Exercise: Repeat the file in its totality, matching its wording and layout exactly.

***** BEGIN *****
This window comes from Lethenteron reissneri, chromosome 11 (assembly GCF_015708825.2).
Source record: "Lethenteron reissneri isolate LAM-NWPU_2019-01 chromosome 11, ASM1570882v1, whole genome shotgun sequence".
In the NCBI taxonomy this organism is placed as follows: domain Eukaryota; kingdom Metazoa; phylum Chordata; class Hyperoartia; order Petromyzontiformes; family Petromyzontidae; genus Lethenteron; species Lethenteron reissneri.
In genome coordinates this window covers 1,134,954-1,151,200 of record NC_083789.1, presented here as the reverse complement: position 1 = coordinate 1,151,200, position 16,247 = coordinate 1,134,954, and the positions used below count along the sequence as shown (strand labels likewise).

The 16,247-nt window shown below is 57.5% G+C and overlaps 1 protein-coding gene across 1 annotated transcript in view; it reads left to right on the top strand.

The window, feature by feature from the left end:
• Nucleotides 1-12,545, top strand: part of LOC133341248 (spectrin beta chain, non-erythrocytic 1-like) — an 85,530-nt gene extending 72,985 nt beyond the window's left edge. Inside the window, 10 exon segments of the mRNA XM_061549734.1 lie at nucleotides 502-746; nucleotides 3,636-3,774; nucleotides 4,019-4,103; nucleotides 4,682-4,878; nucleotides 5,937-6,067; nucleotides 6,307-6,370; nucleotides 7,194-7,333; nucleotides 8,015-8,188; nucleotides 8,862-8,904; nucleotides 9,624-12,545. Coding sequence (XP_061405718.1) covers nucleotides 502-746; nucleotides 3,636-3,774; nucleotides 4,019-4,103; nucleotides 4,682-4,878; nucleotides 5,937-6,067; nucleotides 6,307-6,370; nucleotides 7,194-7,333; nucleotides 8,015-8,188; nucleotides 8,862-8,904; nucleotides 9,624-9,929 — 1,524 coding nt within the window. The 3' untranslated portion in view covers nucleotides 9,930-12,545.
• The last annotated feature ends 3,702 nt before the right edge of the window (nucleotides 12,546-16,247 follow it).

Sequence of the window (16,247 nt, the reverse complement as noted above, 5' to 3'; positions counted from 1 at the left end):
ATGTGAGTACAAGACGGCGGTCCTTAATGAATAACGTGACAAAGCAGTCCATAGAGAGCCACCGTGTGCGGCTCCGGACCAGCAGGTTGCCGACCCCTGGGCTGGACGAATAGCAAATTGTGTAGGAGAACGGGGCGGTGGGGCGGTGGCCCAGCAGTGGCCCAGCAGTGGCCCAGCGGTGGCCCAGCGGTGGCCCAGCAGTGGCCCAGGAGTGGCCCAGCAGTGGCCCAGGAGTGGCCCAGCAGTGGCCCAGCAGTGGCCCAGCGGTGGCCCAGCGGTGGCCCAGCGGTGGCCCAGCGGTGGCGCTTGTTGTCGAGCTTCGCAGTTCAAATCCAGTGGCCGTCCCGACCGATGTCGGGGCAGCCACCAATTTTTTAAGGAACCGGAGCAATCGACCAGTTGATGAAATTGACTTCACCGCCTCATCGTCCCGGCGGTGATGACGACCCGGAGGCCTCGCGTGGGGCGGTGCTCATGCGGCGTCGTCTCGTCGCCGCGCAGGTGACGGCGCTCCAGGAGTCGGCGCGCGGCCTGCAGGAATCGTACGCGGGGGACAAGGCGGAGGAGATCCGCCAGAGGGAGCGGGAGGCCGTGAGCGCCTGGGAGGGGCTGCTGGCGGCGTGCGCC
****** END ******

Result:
This window comes from Lethenteron reissneri, chromosome 11 (assembly GCF_015708825.2).
Source record: "Lethenteron reissneri isolate LAM-NWPU_2019-01 chromosome 11, ASM1570882v1, whole genome shotgun sequence".
In the NCBI taxonomy this organism is placed as follows: domain Eukaryota; kingdom Metazoa; phylum Chordata; class Hyperoartia; order Petromyzontiformes; family Petromyzontidae; genus Lethenteron; species Lethenteron reissneri.
In genome coordinates this window covers 1,134,954-1,151,200 of record NC_083789.1, presented here as the reverse complement: position 1 = coordinate 1,151,200, position 16,247 = coordinate 1,134,954, and the positions used below count along the sequence as shown (strand labels likewise).

The 16,247-nt window shown below is 57.5% G+C and overlaps 1 protein-coding gene across 1 annotated transcript in view; it reads left to right on the top strand.

The window, feature by feature from the left end:
• Nucleotides 1-12,545, top strand: part of LOC133341248 (spectrin beta chain, non-erythrocytic 1-like) — an 85,530-nt gene extending 72,985 nt beyond the window's left edge. Inside the window, 10 exon segments of the mRNA XM_061549734.1 lie at nucleotides 502-746; nucleotides 3,636-3,774; nucleotides 4,019-4,103; nucleotides 4,682-4,878; nucleotides 5,937-6,067; nucleotides 6,307-6,370; nucleotides 7,194-7,333; nucleotides 8,015-8,188; nucleotides 8,862-8,904; nucleotides 9,624-12,545. Coding sequence (XP_061405718.1) covers nucleotides 502-746; nucleotides 3,636-3,774; nucleotides 4,019-4,103; nucleotides 4,682-4,878; nucleotides 5,937-6,067; nucleotides 6,307-6,370; nucleotides 7,194-7,333; nucleotides 8,015-8,188; nucleotides 8,862-8,904; nucleotides 9,624-9,929 — 1,524 coding nt within the window. The 3' untranslated portion in view covers nucleotides 9,930-12,545.
• The last annotated feature ends 3,702 nt before the right edge of the window (nucleotides 12,546-16,247 follow it).

Sequence of the window (16,247 nt, the reverse complement as noted above, 5' to 3'; positions counted from 1 at the left end):
ATGTGAGTACAAGACGGCGGTCCTTAATGAATAACGTGACAAAGCAGTCCATAGAGAGCCACCGTGTGCGGCTCCGGACCAGCAGGTTGCCGACCCCTGGGCTGGACGAATAGCAAATTGTGTAGGAGAACGGGGCGGTGGGGCGGTGGCCCAGCAGTGGCCCAGCAGTGGCCCAGCGGTGGCCCAGCGGTGGCCCAGCAGTGGCCCAGGAGTGGCCCAGCAGTGGCCCAGGAGTGGCCCAGCAGTGGCCCAGCAGTGGCCCAGCGGTGGCCCAGCGGTGGCCCAGCGGTGGCCCAGCGGTGGCGCTTGTTGTCGAGCTTCGCAGTTCAAATCCAGTGGCCGTCCCGACCGATGTCGGGGCAGCCACCAATTTTTTAAGGAACCGGAGCAATCGACCAGTTGATGAAATTGACTTCACCGCCTCATCGTCCCGGCGGTGATGACGACCCGGAGGCCTCGCGTGGGGCGGTGCTCATGCGGCGTCGTCTCGTCGCCGCGCAGGTGACGGCGCTCCAGGAGTCGGCGCGCGGCCTGCAGGAATCGTACGCGGGGGACAAGGCGGAGGAGATCCGCCAGAGGGAGCGGGAGGCCGTGAGCGCCTGGGAGGGGCTGCTGGCGGCGTGCGCC